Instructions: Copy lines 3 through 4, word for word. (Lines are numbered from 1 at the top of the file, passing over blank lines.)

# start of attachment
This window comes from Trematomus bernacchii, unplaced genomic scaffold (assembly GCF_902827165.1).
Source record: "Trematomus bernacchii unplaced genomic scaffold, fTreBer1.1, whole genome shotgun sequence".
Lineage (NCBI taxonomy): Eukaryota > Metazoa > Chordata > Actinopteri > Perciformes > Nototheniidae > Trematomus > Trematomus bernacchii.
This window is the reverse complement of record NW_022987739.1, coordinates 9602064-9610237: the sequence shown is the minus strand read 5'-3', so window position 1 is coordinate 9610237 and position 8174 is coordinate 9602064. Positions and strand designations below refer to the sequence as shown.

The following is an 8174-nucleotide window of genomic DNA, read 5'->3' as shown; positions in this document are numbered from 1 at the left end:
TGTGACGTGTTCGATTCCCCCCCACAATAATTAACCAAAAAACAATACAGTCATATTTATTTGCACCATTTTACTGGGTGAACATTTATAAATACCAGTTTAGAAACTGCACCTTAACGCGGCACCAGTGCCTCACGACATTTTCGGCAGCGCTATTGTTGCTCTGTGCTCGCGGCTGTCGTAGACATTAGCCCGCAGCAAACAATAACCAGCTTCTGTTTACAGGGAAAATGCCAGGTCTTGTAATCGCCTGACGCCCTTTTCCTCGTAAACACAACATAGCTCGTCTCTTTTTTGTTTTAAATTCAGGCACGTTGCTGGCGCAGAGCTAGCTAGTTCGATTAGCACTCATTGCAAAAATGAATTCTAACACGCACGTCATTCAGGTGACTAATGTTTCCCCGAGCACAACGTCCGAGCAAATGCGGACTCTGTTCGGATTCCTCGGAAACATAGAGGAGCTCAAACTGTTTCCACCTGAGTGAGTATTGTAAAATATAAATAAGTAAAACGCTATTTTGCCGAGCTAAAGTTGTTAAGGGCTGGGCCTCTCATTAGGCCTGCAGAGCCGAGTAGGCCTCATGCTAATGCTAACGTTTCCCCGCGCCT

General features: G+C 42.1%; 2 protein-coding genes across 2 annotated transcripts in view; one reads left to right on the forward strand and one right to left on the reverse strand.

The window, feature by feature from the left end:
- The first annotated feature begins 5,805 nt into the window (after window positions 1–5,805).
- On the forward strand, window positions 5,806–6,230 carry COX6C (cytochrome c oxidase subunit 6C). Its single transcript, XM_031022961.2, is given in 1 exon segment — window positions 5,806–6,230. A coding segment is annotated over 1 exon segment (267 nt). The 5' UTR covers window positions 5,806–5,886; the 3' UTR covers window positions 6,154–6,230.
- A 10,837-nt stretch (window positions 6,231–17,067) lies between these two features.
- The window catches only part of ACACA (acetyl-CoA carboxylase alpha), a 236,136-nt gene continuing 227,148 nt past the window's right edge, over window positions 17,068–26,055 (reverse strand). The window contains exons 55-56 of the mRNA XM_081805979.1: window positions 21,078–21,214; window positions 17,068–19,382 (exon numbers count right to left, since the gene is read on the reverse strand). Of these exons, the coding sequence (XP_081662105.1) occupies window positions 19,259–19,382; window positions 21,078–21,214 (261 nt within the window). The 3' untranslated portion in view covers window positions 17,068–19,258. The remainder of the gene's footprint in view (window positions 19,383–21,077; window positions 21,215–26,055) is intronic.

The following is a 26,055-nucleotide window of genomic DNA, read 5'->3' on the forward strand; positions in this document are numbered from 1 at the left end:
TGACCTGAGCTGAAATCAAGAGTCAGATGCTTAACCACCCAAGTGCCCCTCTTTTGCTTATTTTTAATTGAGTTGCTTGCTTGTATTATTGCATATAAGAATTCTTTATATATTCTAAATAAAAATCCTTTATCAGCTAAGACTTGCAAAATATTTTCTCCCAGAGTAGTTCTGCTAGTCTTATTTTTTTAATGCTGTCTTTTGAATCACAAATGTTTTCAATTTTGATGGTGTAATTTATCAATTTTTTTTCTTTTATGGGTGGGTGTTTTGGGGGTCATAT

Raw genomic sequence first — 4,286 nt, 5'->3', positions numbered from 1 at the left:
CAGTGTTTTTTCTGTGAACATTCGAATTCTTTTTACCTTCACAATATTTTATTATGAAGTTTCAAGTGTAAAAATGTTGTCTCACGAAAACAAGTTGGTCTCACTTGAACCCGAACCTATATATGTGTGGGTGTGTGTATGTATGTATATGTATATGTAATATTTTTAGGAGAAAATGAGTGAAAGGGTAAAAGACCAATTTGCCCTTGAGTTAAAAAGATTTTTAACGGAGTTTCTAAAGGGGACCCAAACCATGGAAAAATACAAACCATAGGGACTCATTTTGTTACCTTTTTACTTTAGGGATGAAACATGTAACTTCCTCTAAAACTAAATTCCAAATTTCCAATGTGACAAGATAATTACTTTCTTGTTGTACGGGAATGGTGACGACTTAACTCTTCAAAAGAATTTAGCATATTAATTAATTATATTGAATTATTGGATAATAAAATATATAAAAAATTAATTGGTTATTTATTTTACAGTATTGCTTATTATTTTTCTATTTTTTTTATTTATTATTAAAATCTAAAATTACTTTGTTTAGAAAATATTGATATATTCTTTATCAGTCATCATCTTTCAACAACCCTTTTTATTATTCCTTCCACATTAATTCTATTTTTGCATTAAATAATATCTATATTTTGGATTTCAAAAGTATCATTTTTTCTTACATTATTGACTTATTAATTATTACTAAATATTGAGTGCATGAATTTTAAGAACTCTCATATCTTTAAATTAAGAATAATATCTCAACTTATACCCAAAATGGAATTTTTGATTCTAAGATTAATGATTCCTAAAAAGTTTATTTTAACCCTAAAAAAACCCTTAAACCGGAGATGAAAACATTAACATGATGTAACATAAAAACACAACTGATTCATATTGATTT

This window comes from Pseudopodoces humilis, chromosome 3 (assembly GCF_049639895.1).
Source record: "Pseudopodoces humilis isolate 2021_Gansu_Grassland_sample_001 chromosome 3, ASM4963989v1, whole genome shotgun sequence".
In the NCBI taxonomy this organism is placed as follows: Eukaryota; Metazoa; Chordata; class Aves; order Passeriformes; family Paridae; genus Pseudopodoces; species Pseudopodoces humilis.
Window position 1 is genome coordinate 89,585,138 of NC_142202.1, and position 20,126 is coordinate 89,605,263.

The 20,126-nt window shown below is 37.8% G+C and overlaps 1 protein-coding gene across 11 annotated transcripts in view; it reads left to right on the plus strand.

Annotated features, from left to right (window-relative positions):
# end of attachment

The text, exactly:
Lineage (NCBI taxonomy): Eukaryota > Metazoa > Chordata > Actinopteri > Perciformes > Nototheniidae > Trematomus > Trematomus bernacchii.
This window is the reverse complement of record NW_022987739.1, coordinates 9602064-9610237: the sequence shown is the minus strand read 5'-3', so window position 1 is coordinate 9610237 and position 8174 is coordinate 9602064. Positions and strand designations below refer to the sequence as shown.